Creativity at work, the sound of unexpectedly blended genres emerging as immediately likable, engaging and impressive – Illuminati G offers up a full-length album of precisely these qualities and more.
Kicking into gear with the The Masterpiece Is Now, we’re introduced to a partly retro array of synths, a simple back and forth that is a slightly jarred, electronically sourced melody, and an almost house-inspired beat. Already the sound cleverly walks the line between past and present, crafting its own vibe and appealing for the instant escapism it offers. Then on top of this we get these hypnotic rap vocals, almost tribal and anthem-like in this case, softly guiding you through the ambiance with fragments of ideas and provocative references.
As the album goes on, you come to love this unpredictable artistry all the more so.
Nothing In The Way makes sense in terms of the set-up, but already its a completely different mood, concept and intention to the opener. A touch of soul, a classic nineties hip hop leading voice, a soothing beat and subsequent clap for the rhythm. It feels like a remix of a nostalgic hit, though you can’t place the original. This is the original, refreshing and free from the confines of expectation or genre.
Times Up the album continues to provide a blissful alternative option for those looking to escape the weight of the world for an hour or so. On the one hand, the production is superb – easy to let play and go about your day. On the other, you can choose to fully engage with these lyrics and story-lines, these melodies and this quietly confident appeal that is the personality and passion of each performance – and this is where things connect all the more impressively.
Occasionally we get a simplistic, familiar approach showcased – Life Chose Us offers an easy flow amidst a striking beat, and a haunting riff. Even here though, the lyrics captivate, and this descending, near-melodic verse-style is brilliantly compelling, and paves the way effectively towards the addictive rhythm and resolve of the hook.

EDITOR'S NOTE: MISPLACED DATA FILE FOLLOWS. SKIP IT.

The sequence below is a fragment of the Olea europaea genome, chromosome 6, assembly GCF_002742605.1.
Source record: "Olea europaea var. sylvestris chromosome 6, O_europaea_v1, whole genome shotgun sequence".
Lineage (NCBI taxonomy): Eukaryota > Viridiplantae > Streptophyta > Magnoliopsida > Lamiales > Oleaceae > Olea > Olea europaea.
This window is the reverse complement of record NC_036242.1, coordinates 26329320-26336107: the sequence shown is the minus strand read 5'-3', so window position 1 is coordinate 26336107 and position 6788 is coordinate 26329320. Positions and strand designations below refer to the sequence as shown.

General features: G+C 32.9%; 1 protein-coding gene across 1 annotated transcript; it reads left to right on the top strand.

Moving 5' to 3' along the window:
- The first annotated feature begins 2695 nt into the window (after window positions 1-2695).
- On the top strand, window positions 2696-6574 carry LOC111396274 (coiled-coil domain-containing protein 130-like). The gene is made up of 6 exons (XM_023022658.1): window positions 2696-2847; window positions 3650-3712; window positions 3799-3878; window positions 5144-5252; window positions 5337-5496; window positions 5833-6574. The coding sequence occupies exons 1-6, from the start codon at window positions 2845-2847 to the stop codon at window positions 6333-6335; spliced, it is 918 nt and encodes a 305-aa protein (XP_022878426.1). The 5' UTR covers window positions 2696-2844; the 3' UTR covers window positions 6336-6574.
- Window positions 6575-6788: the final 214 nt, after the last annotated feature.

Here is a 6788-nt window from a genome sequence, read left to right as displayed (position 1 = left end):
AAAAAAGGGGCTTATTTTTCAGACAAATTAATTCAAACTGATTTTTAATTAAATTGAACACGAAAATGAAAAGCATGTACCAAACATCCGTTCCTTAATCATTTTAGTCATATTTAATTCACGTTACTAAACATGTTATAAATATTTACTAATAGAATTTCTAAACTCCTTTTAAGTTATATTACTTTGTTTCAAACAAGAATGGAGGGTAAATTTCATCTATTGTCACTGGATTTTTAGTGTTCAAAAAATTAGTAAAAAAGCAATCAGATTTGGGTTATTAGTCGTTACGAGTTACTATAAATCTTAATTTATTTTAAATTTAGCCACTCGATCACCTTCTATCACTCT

Other highlights from the project include the intense and energizing Concrete Jungle – a consistently rising passion furthers that intensity every step of the way; along with these cinematic fragments of theater that help create a wholly dark, unsettling aura.
Come Down is another, fusing these vintage gamer-like synths with a crisp vocal, short lines and a generally chilled, late-night vibe overall. More than a few impressive features step up to the mic here and indeed throughout the album.
Towards the very end, Same Thing injects a nineties RnB flavor with an underlying touch of melancholy and a sci-fi like beat, to present another creatively unusual, ambient and characterful highlight. Then there’s the conceptual depth and emotional weight of Cold World, redirecting the mood and throwing even more versatility into the project.
And afterwards, a mellow soundscape is juxtaposed by a series of fast bars for the powerful finisher that is Getcha Mind Right. Musically and performance-wise, the song is on point – ending the project in a memorable, impactful manner.
Really well done, the entire album. Hip hop and trip-hop fans alike, and much that falls in between – this is something authentically new to jump into for a while.